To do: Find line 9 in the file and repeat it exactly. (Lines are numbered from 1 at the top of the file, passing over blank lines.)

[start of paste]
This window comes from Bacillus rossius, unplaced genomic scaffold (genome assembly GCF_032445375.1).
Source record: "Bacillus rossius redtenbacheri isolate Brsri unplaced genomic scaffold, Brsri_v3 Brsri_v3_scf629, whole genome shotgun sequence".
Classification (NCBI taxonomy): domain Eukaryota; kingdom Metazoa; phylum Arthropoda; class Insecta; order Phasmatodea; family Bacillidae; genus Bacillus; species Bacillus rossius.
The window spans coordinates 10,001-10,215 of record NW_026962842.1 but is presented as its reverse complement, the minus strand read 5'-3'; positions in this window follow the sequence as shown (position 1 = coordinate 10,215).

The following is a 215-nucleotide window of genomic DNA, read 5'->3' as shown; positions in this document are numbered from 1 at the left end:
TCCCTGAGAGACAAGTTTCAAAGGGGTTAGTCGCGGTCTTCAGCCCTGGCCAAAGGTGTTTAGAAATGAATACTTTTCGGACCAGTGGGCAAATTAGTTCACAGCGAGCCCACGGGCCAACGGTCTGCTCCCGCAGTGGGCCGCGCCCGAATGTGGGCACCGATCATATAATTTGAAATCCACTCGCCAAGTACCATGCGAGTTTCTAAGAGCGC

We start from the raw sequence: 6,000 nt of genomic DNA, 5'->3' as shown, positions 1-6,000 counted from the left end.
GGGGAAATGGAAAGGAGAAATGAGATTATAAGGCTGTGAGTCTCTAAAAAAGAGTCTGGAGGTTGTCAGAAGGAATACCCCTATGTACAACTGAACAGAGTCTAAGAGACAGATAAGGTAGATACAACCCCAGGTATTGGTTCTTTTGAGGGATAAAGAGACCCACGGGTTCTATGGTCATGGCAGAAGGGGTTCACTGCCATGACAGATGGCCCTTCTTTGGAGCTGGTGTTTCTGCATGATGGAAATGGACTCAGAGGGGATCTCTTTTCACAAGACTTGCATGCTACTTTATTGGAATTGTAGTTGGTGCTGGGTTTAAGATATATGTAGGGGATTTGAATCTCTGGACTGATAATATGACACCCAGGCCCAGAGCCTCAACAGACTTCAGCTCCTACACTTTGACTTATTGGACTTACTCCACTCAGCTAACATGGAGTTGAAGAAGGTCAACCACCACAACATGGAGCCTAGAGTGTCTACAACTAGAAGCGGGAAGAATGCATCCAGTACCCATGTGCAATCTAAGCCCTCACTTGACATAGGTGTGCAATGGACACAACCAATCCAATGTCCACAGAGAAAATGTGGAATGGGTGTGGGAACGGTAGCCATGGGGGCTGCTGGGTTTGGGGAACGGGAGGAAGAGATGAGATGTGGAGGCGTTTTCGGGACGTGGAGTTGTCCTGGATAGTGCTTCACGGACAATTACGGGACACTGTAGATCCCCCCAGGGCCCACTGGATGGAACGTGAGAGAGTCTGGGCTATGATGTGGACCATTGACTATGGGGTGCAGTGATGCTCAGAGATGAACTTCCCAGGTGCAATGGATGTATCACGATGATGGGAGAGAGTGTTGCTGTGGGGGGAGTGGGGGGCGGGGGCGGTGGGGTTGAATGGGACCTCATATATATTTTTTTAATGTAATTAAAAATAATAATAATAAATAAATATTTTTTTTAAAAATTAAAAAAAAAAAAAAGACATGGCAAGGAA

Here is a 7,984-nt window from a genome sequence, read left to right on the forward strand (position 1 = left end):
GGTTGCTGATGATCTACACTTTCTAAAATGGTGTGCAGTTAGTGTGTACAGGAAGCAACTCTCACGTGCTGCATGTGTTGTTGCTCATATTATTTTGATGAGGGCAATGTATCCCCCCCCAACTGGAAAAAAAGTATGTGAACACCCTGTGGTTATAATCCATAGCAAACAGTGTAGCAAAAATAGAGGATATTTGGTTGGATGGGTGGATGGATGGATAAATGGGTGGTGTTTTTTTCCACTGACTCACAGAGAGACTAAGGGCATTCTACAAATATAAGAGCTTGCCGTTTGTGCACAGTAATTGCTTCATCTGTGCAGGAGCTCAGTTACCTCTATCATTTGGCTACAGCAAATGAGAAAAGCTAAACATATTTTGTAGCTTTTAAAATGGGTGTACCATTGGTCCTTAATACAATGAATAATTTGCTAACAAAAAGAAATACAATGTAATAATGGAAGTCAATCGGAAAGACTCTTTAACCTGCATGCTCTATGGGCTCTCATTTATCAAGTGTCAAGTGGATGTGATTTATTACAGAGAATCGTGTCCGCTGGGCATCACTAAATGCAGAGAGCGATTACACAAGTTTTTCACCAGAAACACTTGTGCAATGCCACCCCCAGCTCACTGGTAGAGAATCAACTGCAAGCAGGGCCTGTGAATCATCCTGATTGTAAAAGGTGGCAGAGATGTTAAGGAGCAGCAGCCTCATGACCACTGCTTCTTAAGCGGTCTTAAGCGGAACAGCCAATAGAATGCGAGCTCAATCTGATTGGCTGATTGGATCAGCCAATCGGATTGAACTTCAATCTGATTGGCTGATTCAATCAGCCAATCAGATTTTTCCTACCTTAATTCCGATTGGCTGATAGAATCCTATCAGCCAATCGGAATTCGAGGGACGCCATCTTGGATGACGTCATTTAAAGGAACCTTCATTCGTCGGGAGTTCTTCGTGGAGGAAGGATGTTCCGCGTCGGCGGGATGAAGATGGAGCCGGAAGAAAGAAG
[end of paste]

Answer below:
Here is a 7,984-nt window from a genome sequence, read left to right on the forward strand (position 1 = left end):